1. In a folder, navigate to Automations > Triggers and on the Triggers page, click Add a new trigger. The Create Trigger page is displayed.
  2. Select Queue as the trigger type.
  3. In the Name field, add a name for the trigger to easily identify it.
  4. From the Process Name drop-down menu, select the process you want to configure a time trigger for.
  5. From the Job Priority drop-down menu, select the priority of the job. The default value is Inherited, meaning that the job priority is the same as the one defined for the selected process.
  6. From the Runtime type drop-down menu, select the runtime license type.
  7. On the Execution Target tab, select your jobs' allocation mechanism and execution target.

    Desciption

     

    Account

    The process is executed under a specific account. Specifying only the account results in Orchestrator allocating the machine dynamically. Specifying both the account and the machine template means the job launches on that very account-machine pair.

    Machine

    The process is executed on one of the host machines attached to the selected machine template. Specifying only the machine template results in Orchestrator allocating the account dynamically. Specifying both the account and the machine template means the job launches on that very account-machine pair.

    Note: Make sure the required runtime licenses to execute the job are allocated to the associated machine template.

    Hostname

    After selecting a machine template, the Hostname option is displayed, allowing you to select the desired workstation/robot session to execute the process.

    All available sessions in the active folder are displayed, either unconnected, disconnected, or connected.

    Note: Only unattended runtimes can be used to configure the mapping. Make sure the required runtime licenses to execute the job are allocated to the associated machine template.
    Note: A warning is displayed upon selecting a hostname that is not active (i.e., with the Unresponsive or Disconnected status). Jobs scheduled to be executed by the inactive session remain in a Pending state until the corresponding connection to Orchestrator is made.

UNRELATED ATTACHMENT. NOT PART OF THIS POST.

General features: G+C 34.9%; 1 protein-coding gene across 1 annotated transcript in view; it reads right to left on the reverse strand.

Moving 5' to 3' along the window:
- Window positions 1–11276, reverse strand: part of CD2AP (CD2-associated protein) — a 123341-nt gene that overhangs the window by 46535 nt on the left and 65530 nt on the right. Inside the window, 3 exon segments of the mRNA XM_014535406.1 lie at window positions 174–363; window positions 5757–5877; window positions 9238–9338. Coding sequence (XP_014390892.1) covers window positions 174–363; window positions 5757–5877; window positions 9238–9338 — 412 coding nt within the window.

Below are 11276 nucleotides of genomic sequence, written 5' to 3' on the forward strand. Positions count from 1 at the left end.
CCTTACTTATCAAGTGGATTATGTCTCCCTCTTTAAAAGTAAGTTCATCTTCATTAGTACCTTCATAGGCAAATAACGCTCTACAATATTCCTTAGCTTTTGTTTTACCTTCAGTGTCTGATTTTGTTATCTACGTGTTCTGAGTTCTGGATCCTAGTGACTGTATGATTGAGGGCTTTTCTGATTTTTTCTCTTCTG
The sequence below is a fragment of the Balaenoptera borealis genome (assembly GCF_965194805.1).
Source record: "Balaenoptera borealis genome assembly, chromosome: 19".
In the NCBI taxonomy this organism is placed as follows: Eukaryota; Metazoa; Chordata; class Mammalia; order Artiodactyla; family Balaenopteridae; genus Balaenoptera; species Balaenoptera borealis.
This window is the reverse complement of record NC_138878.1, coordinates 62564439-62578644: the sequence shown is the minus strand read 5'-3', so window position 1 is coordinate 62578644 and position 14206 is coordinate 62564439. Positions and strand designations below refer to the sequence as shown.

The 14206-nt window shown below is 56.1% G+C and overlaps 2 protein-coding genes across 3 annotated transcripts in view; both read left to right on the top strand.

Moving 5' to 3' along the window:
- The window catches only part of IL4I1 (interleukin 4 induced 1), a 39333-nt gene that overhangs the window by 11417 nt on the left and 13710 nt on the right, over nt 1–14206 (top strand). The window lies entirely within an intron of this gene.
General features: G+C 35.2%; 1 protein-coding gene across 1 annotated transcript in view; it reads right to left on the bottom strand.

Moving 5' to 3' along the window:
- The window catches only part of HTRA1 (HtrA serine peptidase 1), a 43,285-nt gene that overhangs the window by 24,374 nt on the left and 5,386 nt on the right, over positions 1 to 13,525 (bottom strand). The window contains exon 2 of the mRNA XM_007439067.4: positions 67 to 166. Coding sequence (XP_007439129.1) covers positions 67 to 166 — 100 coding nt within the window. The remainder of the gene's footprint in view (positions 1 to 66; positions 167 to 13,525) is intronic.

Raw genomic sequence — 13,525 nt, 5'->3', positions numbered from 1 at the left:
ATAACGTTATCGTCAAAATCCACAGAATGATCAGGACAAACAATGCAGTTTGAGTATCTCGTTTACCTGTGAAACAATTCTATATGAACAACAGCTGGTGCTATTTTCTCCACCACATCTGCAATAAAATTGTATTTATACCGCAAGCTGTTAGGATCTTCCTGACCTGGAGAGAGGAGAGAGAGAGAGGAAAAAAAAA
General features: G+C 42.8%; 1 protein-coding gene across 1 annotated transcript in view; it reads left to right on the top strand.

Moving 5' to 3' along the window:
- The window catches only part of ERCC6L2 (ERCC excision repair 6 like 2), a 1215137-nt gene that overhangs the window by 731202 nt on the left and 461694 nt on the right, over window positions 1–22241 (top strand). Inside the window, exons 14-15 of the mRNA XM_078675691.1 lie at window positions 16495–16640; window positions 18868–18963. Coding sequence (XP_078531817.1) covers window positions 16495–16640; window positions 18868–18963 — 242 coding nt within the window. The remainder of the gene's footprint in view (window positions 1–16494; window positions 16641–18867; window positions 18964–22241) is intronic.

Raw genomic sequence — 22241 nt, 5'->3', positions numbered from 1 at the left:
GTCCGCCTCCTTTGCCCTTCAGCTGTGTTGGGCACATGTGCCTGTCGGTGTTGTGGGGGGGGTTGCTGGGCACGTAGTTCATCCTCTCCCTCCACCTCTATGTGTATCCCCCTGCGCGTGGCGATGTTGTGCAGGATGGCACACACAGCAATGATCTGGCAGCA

• To acknowledge your selection of the inactive hostname, click Confirm.

    • To go back and select another hostname, click Cancel.

    Configuring the same trigger with the same account-machine mapping, but with the additional hostname selection doubles the number of jobs to be executed.
    • For example, say you configured a trigger T1 with the account A1 mapped to the machine template MT1. A number of ten jobs are queued in this configuration.

      Later on, you configure the same trigger T1 with the account A1 mapped to the machine template MT1, but now you also select a hostname H1. The same ten jobs are queued again for this case, as Orchestrator interprets the configuration as new.

  8. On the Arguments tab, provide values for input arguments if your process has any.
  9. Fill in the Minimum number of items to trigger the first job.,Maximum number of pending and running jobs allowed simultaneously.,Another job is triggered for each _ new item(s) fields.

    Description

     

    Minimum number of items that trigger the first job

    The item-processing job is only started after the targeted queue has at least this number of new items. Deferred queue items are not counted.

    Maximum number of pending and running jobs allowed simultaneously

    The maximum number of allowed pending and running jobs, counted together. For 2 or more jobs allowed simultaneously, the third option needs to be defined as described below.

    Another job is triggered for each __ new item(s)

    The number of new queue items (on top of the number configured for the Minimum number of items that trigger the first job option) to trigger a new job.

  10. From the Timezone drop-down menu, select the time zone according to which the queue trigger gets disabled.
  11. From the Non-working days restrictions drop-down menu, select a non-working days calendar if you want your trigger to stop firing on certain non-business days.
  12. Turn on the Schedule ending of job execution toggle to select a job termination strategy.
    Note: